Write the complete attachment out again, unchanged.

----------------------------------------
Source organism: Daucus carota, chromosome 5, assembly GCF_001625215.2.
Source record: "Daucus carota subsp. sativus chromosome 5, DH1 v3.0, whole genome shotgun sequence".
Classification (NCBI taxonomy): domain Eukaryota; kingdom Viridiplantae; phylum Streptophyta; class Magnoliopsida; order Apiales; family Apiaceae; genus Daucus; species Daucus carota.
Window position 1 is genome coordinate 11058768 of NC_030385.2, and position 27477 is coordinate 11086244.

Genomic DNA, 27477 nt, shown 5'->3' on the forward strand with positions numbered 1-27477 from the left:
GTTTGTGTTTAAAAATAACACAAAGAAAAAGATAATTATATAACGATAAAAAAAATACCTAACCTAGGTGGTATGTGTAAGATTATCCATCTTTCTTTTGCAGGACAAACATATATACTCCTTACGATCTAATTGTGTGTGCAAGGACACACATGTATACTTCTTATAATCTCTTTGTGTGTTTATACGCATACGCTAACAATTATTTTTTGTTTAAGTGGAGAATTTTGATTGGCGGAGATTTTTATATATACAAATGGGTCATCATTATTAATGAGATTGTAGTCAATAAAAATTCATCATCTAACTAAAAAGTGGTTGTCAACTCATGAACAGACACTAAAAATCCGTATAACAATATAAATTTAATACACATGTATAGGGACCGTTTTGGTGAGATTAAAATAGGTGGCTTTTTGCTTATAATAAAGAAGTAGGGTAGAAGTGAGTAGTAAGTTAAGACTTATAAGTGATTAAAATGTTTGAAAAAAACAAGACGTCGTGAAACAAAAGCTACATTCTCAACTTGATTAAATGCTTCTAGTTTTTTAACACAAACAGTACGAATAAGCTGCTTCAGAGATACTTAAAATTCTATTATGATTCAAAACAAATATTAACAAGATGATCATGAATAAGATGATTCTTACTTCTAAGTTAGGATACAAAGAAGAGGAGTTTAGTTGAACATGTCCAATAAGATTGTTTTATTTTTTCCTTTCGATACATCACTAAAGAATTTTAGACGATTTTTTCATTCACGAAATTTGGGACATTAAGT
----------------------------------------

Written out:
Source organism: Daucus carota, chromosome 5, assembly GCF_001625215.2.
Source record: "Daucus carota subsp. sativus chromosome 5, DH1 v3.0, whole genome shotgun sequence".
Classification (NCBI taxonomy): domain Eukaryota; kingdom Viridiplantae; phylum Streptophyta; class Magnoliopsida; order Apiales; family Apiaceae; genus Daucus; species Daucus carota.
Window position 1 is genome coordinate 11058768 of NC_030385.2, and position 27477 is coordinate 11086244.

Genomic DNA, 27477 nt, shown 5'->3' on the forward strand with positions numbered 1-27477 from the left:
GTTTGTGTTTAAAAATAACACAAAGAAAAAGATAATTATATAACGATAAAAAAAATACCTAACCTAGGTGGTATGTGTAAGATTATCCATCTTTCTTTTGCAGGACAAACATATATACTCCTTACGATCTAATTGTGTGTGCAAGGACACACATGTATACTTCTTATAATCTCTTTGTGTGTTTATACGCATACGCTAACAATTATTTTTTGTTTAAGTGGAGAATTTTGATTGGCGGAGATTTTTATATATACAAATGGGTCATCATTATTAATGAGATTGTAGTCAATAAAAATTCATCATCTAACTAAAAAGTGGTTGTCAACTCATGAACAGACACTAAAAATCCGTATAACAATATAAATTTAATACACATGTATAGGGACCGTTTTGGTGAGATTAAAATAGGTGGCTTTTTGCTTATAATAAAGAAGTAGGGTAGAAGTGAGTAGTAAGTTAAGACTTATAAGTGATTAAAATGTTTGAAAAAAACAAGACGTCGTGAAACAAAAGCTACATTCTCAACTTGATTAAATGCTTCTAGTTTTTTAACACAAACAGTACGAATAAGCTGCTTCAGAGATACTTAAAATTCTATTATGATTCAAAACAAATATTAACAAGATGATCATGAATAAGATGATTCTTACTTCTAAGTTAGGATACAAAGAAGAGGAGTTTAGTTGAACATGTCCAATAAGATTGTTTTATTTTTTCCTTTCGATACATCACTAAAGAATTTTAGACGATTTTTTCATTCACGAAATTTGGGACATTAAGT